Marillion may not be a name familiar to a lot of people who didn't pay attention to progressive rock in the 1980s and 1990s. However, the veteran progressive-rock band pioneered the concept of crowdfunding for tours and albums starting in the late ’90s.
Marillion released its earliest recordings in 1982 long after prog's heyday. From the start, that put the British group out of step with musical trends of the day. Nevertheless, much to the consternation of many music critics of the time, Marillion scored Top 10 hits in the U.K. with the songs “Kayleigh” and “Lavender,” from the 1985 album Misplaced Childhood. Although considered unfashionable by the press, like prog-psych band Hawkwind, Marillion became something of a cult band and was referenced in the “Summer Holiday” episode of popular 1980s BBC comedy The Young Ones, garnering the group a bit of hip cachet. Over the past several years, progressive rock has been enjoying a renaissance since bands like The Mars Volta and Radiohead have given long-format, conceptual musical ideas some newfound respectability with a mass audience — and Marillion has reaped some of the benefits.
With its imaginative songwriting, focus on storytelling and saying something beyond the cliché of prog bands singing about fantastical creatures and science-fiction conceits, Marillion brought a theatrical and thoughtful sensibility to its live shows. But that aesthetic continued to decrease in popularity through the late ’80s and ’90s. Progressive rock was not part of the zeitgeist, yet Marillion continued to write and release albums. After being dropped by EMI in 1995 following the release of that year's Afraid of Sunlight, Marillion continued to release albums through indie labels until the late ’90s, when none of the offers available seemed palatable. Marillion then turned to an unorthodox idea to find a solution and move forward.
“It was 1997, in the fairly early days of the Internet,” says keyboardist Mark Kelly. “The Marillion mailing list had about a thousand people, and I [told people] that we didn't have a record contract and it cost a lot of money to go the States. Back then we had some fans who were keen for us to come, and we said we would lose about $60,000 if we came to the States to tour. They said, 'Why don't we raise the money?' Then it got organized, and a guy I knew named Jeff Woods from North Carolina said he had a bank account and that we could put the money in escrow and if we raised enough money, we could tour. And if not, we could give the money back to everybody. Within a few week,s there was about $20,000 in this bank account. I hadn't mentioned it to the rest of the band, and I had to go [explain the situation]. That was the beginning of crowdfunding for us — and for every band, really.”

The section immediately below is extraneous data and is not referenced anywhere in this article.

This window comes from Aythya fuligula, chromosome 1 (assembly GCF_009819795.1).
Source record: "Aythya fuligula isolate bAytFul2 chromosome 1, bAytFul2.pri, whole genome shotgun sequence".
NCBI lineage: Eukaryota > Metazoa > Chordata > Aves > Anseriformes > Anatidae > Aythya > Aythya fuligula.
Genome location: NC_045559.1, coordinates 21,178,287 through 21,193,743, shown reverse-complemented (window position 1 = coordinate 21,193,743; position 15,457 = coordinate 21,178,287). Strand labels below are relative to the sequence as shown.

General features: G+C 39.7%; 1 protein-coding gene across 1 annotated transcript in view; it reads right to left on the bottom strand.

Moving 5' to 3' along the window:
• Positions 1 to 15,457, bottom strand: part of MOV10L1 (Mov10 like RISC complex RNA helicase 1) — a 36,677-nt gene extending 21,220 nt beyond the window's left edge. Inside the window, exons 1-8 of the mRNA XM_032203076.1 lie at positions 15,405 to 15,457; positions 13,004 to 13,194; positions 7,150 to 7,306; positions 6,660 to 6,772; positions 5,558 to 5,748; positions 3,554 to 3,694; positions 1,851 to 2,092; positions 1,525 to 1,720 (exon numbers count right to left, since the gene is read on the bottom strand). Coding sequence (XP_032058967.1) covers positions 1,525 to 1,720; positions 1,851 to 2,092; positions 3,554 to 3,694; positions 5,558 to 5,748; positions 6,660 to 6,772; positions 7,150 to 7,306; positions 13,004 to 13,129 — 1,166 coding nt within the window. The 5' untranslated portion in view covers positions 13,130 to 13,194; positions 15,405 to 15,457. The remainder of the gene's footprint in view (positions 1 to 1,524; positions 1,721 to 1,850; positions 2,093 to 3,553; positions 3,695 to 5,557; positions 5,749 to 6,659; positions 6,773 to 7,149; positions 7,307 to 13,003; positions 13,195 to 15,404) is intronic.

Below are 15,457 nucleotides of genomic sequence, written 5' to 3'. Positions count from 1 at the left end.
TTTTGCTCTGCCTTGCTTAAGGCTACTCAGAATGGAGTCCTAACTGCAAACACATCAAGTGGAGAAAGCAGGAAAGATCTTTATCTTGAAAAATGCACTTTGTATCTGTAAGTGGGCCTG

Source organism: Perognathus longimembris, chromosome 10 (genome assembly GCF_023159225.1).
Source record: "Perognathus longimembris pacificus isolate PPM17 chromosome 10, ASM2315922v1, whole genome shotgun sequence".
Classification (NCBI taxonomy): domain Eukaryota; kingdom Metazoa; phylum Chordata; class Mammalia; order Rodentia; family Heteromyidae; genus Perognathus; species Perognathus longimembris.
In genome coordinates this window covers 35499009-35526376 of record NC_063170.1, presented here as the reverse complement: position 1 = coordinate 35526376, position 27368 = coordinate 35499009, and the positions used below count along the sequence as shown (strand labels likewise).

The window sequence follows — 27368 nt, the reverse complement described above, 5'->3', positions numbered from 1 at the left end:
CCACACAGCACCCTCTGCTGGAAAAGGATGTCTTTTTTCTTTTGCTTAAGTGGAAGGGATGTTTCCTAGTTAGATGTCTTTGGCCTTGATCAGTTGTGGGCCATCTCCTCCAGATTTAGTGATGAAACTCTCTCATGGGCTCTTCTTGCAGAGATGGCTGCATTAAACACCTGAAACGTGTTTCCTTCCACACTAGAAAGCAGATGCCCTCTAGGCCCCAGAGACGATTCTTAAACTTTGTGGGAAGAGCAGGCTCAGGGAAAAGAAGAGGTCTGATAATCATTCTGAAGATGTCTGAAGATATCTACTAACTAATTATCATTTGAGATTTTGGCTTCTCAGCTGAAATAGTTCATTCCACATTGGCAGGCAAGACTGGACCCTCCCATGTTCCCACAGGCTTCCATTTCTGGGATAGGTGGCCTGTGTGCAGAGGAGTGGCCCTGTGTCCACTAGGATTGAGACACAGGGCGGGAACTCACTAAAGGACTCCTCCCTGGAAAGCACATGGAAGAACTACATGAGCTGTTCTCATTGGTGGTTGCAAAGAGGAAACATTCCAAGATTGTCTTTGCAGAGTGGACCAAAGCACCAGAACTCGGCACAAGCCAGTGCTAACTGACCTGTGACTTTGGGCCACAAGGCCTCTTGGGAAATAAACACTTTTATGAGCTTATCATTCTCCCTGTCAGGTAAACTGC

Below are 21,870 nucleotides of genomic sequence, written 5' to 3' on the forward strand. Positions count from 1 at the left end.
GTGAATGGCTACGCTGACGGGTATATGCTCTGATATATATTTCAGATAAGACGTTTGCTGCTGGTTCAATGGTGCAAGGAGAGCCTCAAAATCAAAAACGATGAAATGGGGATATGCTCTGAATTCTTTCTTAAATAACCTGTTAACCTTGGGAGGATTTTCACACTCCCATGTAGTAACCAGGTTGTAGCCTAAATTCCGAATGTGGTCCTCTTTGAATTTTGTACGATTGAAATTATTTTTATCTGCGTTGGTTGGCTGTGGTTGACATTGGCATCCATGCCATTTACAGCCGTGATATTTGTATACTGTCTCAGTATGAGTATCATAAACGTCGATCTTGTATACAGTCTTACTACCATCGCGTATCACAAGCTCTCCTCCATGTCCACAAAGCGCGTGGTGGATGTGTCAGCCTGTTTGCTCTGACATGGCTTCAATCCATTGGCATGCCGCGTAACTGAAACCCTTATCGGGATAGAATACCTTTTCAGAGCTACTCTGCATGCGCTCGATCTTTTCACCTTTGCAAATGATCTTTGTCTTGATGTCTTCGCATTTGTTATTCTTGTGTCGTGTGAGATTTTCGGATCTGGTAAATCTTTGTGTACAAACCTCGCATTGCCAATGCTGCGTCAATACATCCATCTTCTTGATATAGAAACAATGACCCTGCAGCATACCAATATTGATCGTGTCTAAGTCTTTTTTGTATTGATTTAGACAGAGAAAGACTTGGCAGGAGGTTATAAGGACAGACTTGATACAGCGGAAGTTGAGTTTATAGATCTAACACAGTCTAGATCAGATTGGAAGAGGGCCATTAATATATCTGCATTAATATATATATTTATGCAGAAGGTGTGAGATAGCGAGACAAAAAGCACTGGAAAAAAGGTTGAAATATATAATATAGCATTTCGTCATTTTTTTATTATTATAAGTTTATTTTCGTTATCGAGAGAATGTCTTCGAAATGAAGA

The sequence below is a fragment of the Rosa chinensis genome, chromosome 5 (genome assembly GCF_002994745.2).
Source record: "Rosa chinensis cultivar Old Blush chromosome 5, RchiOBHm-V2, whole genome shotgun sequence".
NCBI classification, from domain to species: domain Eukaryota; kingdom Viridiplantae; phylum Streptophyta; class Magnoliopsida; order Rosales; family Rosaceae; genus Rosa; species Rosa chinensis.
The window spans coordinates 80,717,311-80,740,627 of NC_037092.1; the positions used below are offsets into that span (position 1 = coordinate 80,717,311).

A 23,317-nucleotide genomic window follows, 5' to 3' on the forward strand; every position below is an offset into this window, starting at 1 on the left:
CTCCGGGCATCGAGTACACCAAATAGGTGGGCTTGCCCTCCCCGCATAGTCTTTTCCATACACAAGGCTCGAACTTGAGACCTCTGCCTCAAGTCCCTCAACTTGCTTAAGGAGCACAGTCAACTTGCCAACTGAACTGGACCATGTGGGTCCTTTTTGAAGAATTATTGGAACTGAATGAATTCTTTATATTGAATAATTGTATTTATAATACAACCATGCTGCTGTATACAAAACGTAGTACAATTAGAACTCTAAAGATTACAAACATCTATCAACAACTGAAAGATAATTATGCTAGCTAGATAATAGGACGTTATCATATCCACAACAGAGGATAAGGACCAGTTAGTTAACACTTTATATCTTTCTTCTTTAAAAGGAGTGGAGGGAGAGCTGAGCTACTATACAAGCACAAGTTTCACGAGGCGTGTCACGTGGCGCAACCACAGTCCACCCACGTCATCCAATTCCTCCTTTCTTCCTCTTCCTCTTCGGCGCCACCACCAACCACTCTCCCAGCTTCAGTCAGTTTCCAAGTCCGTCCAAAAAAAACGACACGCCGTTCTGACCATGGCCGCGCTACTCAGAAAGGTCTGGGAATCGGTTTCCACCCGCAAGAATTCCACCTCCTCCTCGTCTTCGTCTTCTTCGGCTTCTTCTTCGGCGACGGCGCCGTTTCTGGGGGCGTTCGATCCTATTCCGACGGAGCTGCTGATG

When it came time for the recording and release of the followup to the 1999 marillion.com record, Kelly and the band realized that one of the things that had never worked for the band was being on the treadmill of the label cycle — recording and releasing albums against the organic nature of creativity. Marillion simply didn't want yet another standard record deal. “That's when I thought of the idea of asking the fans, just as had happened a few years previously," Kelly says. "Quite a few people copied what we did, and Kickstarter came along, and it sort of came full circle with Pledge Music that just does music crowdfunding. They told us that they took our idea and turned it into a company, and they said they wanted to work with us, which is how we did this new album, [Fuck Everyone and Run] — with Pledge.”
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“Because of the crowdfunding approach, we've been able to spend some time, and hopefully people can see the results,” Kelly continues. “We didn't spend a long time recording. We're not like Pink Floyd or Fleetwood Mac, where you spend two years in the studio; we spent two years coming up with ideas. We had hundreds of ideas, and we chose the best of them. The more ideas you have, the better the album's going to be. I suppose we set ourselves a high bar in terms of what we're willing to accept these days. We've not got many records left in us. I'm the youngest member of the band at 55, and if we take two or three years to make a record, then we have a handful left at the most. We want to get as good as it can be, which is the task we've set for ourselves.”
Marillion, with John Wesley, Tuesday, October 25, 8 p.m., Paramount Theatre, 303-623-0106; tickets start at $39.50.